An Introduction to Fujifilm’s Film Simulation Modes

10Share

Since the early days of professional color film, Fujifilm has taken pride in its efforts to research, advance, and innovate in the fields of color accuracy and color reproduction. These multi-decade endeavors have led to the present day, wherein Fujifilm has incorporated its findings into six unique film-simulation modes featured in the wildly successful X-series line of fixed-lens and interchangeable-lens mirrorless cameras.

We’ll discuss each simulation mode individually in terms of its color reproduction, contrast, and recommended uses. We’ll also review the inspiration for each color palette in relation to the original C-41 and E-6 film stocks from which their names and traits are borrowed. It’s important to note that each simulation mode requires in-camera image processing, which means that raw files will not be affected by the film presets. To take full advantage of the simulation modes, the user must shoot in JPEG, or, for the best of both worlds, raw + JPEG, in the cameras that offer this setting.

Provia: The Jack-of-All-Trades   

Fujifilm’s most popular E-6 slide film is alive and well in today’s X-series lineup. Typically branded as the “Standard” setting for color and contrast, Provia is well suited to almost any task. In terms of color rendition, Provia is neither saturated nor un-saturated, delivering accurate color interpretation for landscapes, family portraits, and candid photographs. The standard mode’s strong suit always seems to lie within the blue-green spectrum, bringing out the natural pop of spring leaves and the flat blue tones of the ocean on a sun-filled afternoon. True to its middle-of-the-road nature, this setting exhibits medium contrast, ideal for separation of individual subjects within a frame, but perhaps a little too strong for a close-up, “head-and-shoulders” portrait. However, due to its fairly accurate interpretation of skin tones, it performs well when used for group portraits or candid “friends and family” shots. It’s worth noting that under certain lighting conditions (normally outdoors on a bright day) Provia may process flatter than expected, making it an ideal choice for those interested in adjusting highlights and shadows in post.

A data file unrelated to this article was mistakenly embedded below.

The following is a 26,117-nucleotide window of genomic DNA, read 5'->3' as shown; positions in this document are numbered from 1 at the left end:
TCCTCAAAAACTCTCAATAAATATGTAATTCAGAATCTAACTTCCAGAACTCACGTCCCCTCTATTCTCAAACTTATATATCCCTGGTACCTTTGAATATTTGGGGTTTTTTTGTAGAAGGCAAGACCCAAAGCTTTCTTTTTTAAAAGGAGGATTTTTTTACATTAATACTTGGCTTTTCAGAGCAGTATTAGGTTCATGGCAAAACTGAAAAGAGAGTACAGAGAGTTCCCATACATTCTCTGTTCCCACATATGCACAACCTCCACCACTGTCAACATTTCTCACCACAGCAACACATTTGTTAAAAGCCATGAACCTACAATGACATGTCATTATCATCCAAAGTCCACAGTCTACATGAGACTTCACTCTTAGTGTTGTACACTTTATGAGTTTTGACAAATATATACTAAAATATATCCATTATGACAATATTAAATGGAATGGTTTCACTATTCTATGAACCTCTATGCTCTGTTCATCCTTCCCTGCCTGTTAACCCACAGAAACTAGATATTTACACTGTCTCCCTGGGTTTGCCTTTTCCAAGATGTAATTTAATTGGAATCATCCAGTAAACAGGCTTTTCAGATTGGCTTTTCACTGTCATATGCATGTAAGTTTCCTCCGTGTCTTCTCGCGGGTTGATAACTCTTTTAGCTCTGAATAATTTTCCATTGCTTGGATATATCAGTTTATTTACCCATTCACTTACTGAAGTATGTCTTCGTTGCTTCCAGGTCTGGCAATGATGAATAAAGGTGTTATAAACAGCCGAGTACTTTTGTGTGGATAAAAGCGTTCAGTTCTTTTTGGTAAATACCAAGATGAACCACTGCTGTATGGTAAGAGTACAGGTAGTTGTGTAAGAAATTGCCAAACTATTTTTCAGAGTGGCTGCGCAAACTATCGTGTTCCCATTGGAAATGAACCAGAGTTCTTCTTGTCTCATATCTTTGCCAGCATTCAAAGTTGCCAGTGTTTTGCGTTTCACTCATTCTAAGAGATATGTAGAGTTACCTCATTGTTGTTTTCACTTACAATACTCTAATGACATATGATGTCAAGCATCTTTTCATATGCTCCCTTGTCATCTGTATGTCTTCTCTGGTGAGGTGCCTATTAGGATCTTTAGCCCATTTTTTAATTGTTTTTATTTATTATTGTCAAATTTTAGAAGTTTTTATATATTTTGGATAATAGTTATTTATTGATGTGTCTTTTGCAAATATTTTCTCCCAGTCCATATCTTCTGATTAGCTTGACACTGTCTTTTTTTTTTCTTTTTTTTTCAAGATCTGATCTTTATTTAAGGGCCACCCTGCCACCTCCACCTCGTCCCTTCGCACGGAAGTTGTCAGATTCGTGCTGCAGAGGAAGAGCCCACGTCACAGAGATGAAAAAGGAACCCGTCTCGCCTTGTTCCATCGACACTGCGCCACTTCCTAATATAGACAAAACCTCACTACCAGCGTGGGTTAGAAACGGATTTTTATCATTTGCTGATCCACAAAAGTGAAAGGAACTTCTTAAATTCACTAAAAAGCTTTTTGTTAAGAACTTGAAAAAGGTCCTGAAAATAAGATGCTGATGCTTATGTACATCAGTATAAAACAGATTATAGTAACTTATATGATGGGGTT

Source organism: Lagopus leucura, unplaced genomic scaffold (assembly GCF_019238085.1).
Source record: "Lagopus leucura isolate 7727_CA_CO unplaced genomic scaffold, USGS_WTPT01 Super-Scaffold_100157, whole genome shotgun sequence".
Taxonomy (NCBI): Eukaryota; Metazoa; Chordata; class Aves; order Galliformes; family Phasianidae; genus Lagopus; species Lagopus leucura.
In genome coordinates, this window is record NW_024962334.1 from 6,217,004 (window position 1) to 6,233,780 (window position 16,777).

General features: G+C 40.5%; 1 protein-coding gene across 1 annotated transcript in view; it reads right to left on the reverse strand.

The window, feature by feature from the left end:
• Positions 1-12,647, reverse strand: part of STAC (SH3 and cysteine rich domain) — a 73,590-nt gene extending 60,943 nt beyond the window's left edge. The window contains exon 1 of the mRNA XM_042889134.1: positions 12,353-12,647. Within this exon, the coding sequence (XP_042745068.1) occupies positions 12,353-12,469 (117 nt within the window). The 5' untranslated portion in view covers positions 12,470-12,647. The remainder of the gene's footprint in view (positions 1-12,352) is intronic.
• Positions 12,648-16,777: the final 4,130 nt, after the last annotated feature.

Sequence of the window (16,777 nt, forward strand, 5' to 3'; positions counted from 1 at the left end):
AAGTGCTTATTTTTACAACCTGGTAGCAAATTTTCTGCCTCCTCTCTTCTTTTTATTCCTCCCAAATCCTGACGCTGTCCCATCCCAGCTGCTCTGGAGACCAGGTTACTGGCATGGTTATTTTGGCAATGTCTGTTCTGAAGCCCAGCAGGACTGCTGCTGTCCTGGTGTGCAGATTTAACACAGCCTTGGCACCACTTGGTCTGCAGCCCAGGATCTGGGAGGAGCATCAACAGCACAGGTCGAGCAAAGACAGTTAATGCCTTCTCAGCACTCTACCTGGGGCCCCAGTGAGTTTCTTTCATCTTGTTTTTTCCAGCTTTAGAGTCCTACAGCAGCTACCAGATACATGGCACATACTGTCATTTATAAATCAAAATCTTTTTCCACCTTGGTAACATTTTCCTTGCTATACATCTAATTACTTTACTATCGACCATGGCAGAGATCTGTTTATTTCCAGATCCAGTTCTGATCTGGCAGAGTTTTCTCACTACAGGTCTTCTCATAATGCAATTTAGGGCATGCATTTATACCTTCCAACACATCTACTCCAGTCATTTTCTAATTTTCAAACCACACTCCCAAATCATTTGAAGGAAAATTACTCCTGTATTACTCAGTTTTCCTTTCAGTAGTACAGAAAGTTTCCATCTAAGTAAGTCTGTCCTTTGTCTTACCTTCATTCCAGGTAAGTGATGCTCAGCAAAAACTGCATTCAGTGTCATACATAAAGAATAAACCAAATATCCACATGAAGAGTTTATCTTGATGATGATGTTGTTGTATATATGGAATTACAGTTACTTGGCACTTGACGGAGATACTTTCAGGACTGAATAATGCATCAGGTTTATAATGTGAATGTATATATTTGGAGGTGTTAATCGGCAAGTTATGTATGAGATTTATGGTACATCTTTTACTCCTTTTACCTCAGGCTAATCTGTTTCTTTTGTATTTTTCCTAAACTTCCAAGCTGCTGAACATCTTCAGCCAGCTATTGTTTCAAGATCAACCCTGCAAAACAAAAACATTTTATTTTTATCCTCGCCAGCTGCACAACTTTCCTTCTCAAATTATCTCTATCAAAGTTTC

Original

With Provia simulation mode
Photographs © Todd Vorenkamp
 
 

Velvia: Bright. Bold. Brilliant.

To the discerning eye of the veteran film user, the look of Fujifilm’s Velvia preset is an unmistakable simulation. Characterized by its vivid and exaggerated interpretations of the natural world, it walks on the wilder side, enhancing almost every color in its gamut while turning up the contrast to the hyperbolical “11.” Envisioned and commonly used for “magic-hour” landscapes, the film and its simulation lend themselves to the warm glows of orange sunsets and turquoise tropical seas. Almost every color is boldly enhanced, giving sand a yellowish cast, while oranges and reds are brought to near-neon levels and skies, regardless of time of day, appear closer to a “royal” blue than natural “sky” blue. The divisions made readily apparent between these colors are further accented by Velvia’s deep contrast curve, ideal for landscapes and architecture but not commonly intended for faithful reproduction of human skin tones or flattering portraits.